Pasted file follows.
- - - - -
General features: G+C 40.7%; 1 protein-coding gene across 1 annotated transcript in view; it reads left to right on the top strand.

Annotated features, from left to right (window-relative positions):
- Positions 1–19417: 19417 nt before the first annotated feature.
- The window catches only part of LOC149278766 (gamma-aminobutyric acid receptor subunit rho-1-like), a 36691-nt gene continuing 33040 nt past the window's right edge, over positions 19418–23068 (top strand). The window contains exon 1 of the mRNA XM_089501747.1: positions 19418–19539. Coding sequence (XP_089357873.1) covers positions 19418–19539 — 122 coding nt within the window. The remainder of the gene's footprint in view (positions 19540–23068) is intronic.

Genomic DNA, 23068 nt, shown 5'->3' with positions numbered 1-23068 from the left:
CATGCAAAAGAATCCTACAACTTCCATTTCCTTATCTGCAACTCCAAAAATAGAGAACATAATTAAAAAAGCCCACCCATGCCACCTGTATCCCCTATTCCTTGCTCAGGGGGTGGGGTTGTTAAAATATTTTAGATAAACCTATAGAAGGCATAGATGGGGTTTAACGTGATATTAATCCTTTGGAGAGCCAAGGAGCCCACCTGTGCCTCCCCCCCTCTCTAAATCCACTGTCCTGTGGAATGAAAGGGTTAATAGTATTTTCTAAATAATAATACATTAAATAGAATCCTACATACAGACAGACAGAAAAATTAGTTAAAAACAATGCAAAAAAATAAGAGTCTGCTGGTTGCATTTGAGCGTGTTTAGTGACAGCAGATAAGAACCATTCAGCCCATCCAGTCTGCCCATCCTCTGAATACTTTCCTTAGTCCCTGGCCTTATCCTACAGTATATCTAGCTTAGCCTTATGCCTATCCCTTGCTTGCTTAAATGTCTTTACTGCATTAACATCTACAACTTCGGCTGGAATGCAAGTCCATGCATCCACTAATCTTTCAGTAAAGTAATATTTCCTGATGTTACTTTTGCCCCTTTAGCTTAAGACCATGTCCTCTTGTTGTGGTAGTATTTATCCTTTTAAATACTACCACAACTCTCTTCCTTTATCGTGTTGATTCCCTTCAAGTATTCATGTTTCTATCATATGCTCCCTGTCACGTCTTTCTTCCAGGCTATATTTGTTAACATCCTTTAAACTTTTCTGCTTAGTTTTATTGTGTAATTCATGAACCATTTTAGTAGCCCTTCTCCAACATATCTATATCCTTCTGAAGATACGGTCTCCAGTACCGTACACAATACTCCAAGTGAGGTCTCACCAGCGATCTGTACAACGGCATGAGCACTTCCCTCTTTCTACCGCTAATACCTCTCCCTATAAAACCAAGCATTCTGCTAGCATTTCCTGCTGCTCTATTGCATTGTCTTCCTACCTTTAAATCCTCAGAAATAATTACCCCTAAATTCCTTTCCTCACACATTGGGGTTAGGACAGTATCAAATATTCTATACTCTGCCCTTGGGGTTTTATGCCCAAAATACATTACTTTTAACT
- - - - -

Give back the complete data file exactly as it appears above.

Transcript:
General features: G+C 40.7%; 1 protein-coding gene across 1 annotated transcript in view; it reads left to right on the top strand.

Annotated features, from left to right (window-relative positions):
- Positions 1–19417: 19417 nt before the first annotated feature.
- The window catches only part of LOC149278766 (gamma-aminobutyric acid receptor subunit rho-1-like), a 36691-nt gene continuing 33040 nt past the window's right edge, over positions 19418–23068 (top strand). The window contains exon 1 of the mRNA XM_089501747.1: positions 19418–19539. Coding sequence (XP_089357873.1) covers positions 19418–19539 — 122 coding nt within the window. The remainder of the gene's footprint in view (positions 19540–23068) is intronic.

Genomic DNA, 23068 nt, shown 5'->3' with positions numbered 1-23068 from the left:
CATGCAAAAGAATCCTACAACTTCCATTTCCTTATCTGCAACTCCAAAAATAGAGAACATAATTAAAAAAGCCCACCCATGCCACCTGTATCCCCTATTCCTTGCTCAGGGGGTGGGGTTGTTAAAATATTTTAGATAAACCTATAGAAGGCATAGATGGGGTTTAACGTGATATTAATCCTTTGGAGAGCCAAGGAGCCCACCTGTGCCTCCCCCCCTCTCTAAATCCACTGTCCTGTGGAATGAAAGGGTTAATAGTATTTTCTAAATAATAATACATTAAATAGAATCCTACATACAGACAGACAGAAAAATTAGTTAAAAACAATGCAAAAAAATAAGAGTCTGCTGGTTGCATTTGAGCGTGTTTAGTGACAGCAGATAAGAACCATTCAGCCCATCCAGTCTGCCCATCCTCTGAATACTTTCCTTAGTCCCTGGCCTTATCCTACAGTATATCTAGCTTAGCCTTATGCCTATCCCTTGCTTGCTTAAATGTCTTTACTGCATTAACATCTACAACTTCGGCTGGAATGCAAGTCCATGCATCCACTAATCTTTCAGTAAAGTAATATTTCCTGATGTTACTTTTGCCCCTTTAGCTTAAGACCATGTCCTCTTGTTGTGGTAGTATTTATCCTTTTAAATACTACCACAACTCTCTTCCTTTATCGTGTTGATTCCCTTCAAGTATTCATGTTTCTATCATATGCTCCCTGTCACGTCTTTCTTCCAGGCTATATTTGTTAACATCCTTTAAACTTTTCTGCTTAGTTTTATTGTGTAATTCATGAACCATTTTAGTAGCCCTTCTCCAACATATCTATATCCTTCTGAAGATACGGTCTCCAGTACCGTACACAATACTCCAAGTGAGGTCTCACCAGCGATCTGTACAACGGCATGAGCACTTCCCTCTTTCTACCGCTAATACCTCTCCCTATAAAACCAAGCATTCTGCTAGCATTTCCTGCTGCTCTATTGCATTGTCTTCCTACCTTTAAATCCTCAGAAATAATTACCCCTAAATTCCTTTCCTCACACATTGGGGTTAGGACAGTATCAAATATTCTATACTCTGCCCTTGGGGTTTTATGCCCAAAATACATTACTTTTAACT